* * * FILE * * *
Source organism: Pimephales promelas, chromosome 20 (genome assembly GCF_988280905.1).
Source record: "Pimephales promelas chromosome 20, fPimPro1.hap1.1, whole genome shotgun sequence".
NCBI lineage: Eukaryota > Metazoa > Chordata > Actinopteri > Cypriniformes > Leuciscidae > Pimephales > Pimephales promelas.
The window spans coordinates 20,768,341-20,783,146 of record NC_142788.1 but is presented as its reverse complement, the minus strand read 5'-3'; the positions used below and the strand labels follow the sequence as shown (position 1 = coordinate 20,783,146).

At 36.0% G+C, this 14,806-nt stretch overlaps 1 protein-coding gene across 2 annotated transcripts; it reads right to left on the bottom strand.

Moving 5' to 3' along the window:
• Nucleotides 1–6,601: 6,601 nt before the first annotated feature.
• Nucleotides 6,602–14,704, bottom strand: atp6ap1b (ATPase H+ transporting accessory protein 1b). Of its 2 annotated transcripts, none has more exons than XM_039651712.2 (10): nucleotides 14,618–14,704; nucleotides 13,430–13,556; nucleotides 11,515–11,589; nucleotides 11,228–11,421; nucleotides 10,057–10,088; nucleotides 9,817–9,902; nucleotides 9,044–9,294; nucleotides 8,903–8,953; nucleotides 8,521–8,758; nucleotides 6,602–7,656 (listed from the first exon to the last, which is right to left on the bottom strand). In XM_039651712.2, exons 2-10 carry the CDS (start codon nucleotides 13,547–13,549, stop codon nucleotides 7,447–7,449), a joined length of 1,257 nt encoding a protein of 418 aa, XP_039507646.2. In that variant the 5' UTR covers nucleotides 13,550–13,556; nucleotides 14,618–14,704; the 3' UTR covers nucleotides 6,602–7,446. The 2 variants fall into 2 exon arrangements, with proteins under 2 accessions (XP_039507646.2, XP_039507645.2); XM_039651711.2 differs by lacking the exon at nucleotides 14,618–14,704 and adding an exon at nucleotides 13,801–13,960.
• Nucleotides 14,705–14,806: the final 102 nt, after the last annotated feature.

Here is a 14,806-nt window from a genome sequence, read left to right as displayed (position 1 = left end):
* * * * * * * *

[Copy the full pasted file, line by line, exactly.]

Source organism: Pimephales promelas, chromosome 20 (genome assembly GCF_988280905.1).
Source record: "Pimephales promelas chromosome 20, fPimPro1.hap1.1, whole genome shotgun sequence".
NCBI lineage: Eukaryota > Metazoa > Chordata > Actinopteri > Cypriniformes > Leuciscidae > Pimephales > Pimephales promelas.
The window spans coordinates 20,768,341-20,783,146 of record NC_142788.1 but is presented as its reverse complement, the minus strand read 5'-3'; the positions used below and the strand labels follow the sequence as shown (position 1 = coordinate 20,783,146).

At 36.0% G+C, this 14,806-nt stretch overlaps 1 protein-coding gene across 2 annotated transcripts; it reads right to left on the bottom strand.

Moving 5' to 3' along the window:
• Nucleotides 1–6,601: 6,601 nt before the first annotated feature.
• Nucleotides 6,602–14,704, bottom strand: atp6ap1b (ATPase H+ transporting accessory protein 1b). Of its 2 annotated transcripts, none has more exons than XM_039651712.2 (10): nucleotides 14,618–14,704; nucleotides 13,430–13,556; nucleotides 11,515–11,589; nucleotides 11,228–11,421; nucleotides 10,057–10,088; nucleotides 9,817–9,902; nucleotides 9,044–9,294; nucleotides 8,903–8,953; nucleotides 8,521–8,758; nucleotides 6,602–7,656 (listed from the first exon to the last, which is right to left on the bottom strand). In XM_039651712.2, exons 2-10 carry the CDS (start codon nucleotides 13,547–13,549, stop codon nucleotides 7,447–7,449), a joined length of 1,257 nt encoding a protein of 418 aa, XP_039507646.2. In that variant the 5' UTR covers nucleotides 13,550–13,556; nucleotides 14,618–14,704; the 3' UTR covers nucleotides 6,602–7,446. The 2 variants fall into 2 exon arrangements, with proteins under 2 accessions (XP_039507646.2, XP_039507645.2); XM_039651711.2 differs by lacking the exon at nucleotides 14,618–14,704 and adding an exon at nucleotides 13,801–13,960.
• Nucleotides 14,705–14,806: the final 102 nt, after the last annotated feature.

Here is a 14,806-nt window from a genome sequence, read left to right as displayed (position 1 = left end):